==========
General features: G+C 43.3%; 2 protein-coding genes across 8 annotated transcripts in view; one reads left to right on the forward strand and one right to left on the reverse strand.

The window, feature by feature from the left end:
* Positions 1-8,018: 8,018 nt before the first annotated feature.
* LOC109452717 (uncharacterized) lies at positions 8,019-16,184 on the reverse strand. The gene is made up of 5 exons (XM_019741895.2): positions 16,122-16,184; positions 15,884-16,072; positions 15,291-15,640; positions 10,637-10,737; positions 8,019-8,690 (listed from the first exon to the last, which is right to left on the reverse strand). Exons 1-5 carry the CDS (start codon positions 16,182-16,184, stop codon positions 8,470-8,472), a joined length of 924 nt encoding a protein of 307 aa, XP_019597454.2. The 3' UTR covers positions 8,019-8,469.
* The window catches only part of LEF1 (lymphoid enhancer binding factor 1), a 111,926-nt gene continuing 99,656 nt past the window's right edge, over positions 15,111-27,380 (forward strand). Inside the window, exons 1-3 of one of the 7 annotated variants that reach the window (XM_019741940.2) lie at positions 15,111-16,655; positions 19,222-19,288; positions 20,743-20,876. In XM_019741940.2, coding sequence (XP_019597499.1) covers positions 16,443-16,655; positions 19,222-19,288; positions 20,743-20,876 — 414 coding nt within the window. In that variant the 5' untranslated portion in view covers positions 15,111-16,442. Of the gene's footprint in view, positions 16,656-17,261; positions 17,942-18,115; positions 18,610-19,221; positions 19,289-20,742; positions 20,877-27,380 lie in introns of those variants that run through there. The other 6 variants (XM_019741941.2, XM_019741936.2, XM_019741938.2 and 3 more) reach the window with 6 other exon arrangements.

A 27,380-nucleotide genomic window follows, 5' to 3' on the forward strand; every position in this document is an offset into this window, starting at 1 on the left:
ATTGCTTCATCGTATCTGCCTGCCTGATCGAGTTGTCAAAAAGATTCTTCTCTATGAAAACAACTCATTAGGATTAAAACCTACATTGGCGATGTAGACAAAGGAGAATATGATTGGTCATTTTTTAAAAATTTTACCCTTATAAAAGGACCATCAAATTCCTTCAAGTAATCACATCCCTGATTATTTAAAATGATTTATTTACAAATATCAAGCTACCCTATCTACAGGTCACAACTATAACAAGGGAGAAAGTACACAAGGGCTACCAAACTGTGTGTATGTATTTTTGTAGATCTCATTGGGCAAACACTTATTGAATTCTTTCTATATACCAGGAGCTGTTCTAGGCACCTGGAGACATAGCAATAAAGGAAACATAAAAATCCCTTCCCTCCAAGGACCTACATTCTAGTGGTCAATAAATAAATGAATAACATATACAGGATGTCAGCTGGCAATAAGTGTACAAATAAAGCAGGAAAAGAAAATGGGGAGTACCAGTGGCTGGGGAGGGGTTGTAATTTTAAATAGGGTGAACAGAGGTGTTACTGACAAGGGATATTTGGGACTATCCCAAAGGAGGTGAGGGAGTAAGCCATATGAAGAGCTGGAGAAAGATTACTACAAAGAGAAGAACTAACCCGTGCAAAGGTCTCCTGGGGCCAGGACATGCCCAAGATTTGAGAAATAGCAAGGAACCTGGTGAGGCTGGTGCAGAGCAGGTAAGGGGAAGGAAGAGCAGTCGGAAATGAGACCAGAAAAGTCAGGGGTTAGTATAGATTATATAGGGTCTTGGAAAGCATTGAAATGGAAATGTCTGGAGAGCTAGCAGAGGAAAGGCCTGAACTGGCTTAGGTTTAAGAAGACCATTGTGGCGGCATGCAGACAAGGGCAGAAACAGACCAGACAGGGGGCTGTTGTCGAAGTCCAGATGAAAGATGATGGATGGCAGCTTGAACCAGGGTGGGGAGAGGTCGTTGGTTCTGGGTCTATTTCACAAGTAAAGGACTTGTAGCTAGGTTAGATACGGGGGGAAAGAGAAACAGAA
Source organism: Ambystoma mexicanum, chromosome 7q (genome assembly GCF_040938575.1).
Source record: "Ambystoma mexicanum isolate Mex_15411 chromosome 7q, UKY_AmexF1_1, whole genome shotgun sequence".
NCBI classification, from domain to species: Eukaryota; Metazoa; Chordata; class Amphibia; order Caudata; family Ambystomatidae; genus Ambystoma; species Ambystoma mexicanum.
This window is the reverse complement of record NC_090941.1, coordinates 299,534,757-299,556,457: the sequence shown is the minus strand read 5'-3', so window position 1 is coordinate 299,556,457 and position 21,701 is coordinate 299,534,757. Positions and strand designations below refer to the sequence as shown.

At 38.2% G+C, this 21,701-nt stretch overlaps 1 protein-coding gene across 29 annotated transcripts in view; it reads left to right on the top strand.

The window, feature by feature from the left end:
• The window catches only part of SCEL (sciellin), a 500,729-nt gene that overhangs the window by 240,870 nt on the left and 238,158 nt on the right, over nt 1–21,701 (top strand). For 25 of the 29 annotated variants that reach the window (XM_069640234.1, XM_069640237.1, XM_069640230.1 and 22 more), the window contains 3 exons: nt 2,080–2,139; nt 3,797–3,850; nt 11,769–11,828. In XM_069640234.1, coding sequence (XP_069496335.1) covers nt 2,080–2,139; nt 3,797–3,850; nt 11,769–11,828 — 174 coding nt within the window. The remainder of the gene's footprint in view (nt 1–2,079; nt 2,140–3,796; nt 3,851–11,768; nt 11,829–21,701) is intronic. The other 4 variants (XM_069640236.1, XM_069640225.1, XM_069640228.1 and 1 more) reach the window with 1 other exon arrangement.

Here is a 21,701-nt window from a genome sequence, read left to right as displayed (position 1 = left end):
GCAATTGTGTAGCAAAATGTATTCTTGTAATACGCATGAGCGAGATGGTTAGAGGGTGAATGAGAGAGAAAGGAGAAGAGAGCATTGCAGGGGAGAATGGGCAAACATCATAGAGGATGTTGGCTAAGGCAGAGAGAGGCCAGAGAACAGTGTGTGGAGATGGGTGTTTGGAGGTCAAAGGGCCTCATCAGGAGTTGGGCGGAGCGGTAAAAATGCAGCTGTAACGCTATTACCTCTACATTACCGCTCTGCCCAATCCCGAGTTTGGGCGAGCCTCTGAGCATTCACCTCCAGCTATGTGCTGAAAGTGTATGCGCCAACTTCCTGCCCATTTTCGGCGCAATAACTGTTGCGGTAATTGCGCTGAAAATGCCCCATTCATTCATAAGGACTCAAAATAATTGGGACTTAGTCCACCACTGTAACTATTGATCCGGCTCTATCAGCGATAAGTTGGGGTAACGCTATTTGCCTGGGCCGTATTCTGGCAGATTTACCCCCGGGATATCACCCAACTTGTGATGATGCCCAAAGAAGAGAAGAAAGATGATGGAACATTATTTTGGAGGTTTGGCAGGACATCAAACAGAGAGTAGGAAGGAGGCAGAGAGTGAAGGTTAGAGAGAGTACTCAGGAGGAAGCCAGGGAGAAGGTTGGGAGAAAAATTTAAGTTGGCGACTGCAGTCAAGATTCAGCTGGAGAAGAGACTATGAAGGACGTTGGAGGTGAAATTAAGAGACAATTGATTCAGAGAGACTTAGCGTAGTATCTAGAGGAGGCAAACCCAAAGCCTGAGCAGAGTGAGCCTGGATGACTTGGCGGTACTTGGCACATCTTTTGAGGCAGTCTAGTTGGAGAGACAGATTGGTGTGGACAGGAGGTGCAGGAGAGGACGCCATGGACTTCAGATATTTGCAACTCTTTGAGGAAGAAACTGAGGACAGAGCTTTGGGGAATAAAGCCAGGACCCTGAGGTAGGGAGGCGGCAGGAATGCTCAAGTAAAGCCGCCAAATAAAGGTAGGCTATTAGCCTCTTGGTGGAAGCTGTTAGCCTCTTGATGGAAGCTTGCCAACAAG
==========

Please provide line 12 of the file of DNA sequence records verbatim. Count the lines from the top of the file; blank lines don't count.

At 38.2% G+C, this 21,701-nt stretch overlaps 1 protein-coding gene across 29 annotated transcripts in view; it reads left to right on the top strand.